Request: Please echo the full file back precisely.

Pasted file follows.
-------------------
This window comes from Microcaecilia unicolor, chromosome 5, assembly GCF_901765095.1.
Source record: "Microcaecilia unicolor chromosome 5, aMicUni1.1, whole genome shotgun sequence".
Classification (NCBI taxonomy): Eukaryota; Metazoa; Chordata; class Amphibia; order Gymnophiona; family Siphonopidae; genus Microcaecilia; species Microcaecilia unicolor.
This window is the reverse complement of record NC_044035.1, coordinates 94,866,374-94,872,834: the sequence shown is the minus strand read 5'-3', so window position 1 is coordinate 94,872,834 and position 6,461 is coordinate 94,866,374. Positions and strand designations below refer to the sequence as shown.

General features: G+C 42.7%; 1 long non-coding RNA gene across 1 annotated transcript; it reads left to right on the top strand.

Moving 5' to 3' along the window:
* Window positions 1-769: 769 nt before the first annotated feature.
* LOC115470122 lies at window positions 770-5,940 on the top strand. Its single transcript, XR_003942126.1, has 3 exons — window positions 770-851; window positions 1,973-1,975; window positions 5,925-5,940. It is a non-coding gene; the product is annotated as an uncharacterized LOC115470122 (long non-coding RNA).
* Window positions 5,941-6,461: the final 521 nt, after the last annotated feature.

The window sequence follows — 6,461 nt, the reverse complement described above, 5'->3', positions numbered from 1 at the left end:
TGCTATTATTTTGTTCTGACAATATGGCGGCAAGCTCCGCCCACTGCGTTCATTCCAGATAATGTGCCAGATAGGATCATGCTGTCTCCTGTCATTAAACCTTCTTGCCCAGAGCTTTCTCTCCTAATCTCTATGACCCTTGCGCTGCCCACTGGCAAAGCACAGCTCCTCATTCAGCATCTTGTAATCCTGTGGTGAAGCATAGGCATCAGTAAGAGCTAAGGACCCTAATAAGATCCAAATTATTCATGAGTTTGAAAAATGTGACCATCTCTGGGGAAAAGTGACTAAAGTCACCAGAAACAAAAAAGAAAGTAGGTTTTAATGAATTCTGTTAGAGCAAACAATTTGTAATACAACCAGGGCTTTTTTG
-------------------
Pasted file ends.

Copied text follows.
This window comes from Microcaecilia unicolor, chromosome 5, assembly GCF_901765095.1.
Source record: "Microcaecilia unicolor chromosome 5, aMicUni1.1, whole genome shotgun sequence".
Classification (NCBI taxonomy): Eukaryota; Metazoa; Chordata; class Amphibia; order Gymnophiona; family Siphonopidae; genus Microcaecilia; species Microcaecilia unicolor.
This window is the reverse complement of record NC_044035.1, coordinates 94,866,374-94,872,834: the sequence shown is the minus strand read 5'-3', so window position 1 is coordinate 94,872,834 and position 6,461 is coordinate 94,866,374. Positions and strand designations below refer to the sequence as shown.

General features: G+C 42.7%; 1 long non-coding RNA gene across 1 annotated transcript; it reads left to right on the top strand.

Moving 5' to 3' along the window:
* Window positions 1-769: 769 nt before the first annotated feature.
* LOC115470122 lies at window positions 770-5,940 on the top strand. Its single transcript, XR_003942126.1, has 3 exons — window positions 770-851; window positions 1,973-1,975; window positions 5,925-5,940. It is a non-coding gene; the product is annotated as an uncharacterized LOC115470122 (long non-coding RNA).
* Window positions 5,941-6,461: the final 521 nt, after the last annotated feature.

The window sequence follows — 6,461 nt, the reverse complement described above, 5'->3', positions numbered from 1 at the left end:
TGCTATTATTTTGTTCTGACAATATGGCGGCAAGCTCCGCCCACTGCGTTCATTCCAGATAATGTGCCAGATAGGATCATGCTGTCTCCTGTCATTAAACCTTCTTGCCCAGAGCTTTCTCTCCTAATCTCTATGACCCTTGCGCTGCCCACTGGCAAAGCACAGCTCCTCATTCAGCATCTTGTAATCCTGTGGTGAAGCATAGGCATCAGTAAGAGCTAAGGACCCTAATAAGATCCAAATTATTCATGAGTTTGAAAAATGTGACCATCTCTGGGGAAAAGTGACTAAAGTCACCAGAAACAAAAAAGAAAGTAGGTTTTAATGAATTCTGTTAGAGCAAACAATTTGTAATACAACCAGGGCTTTTTTG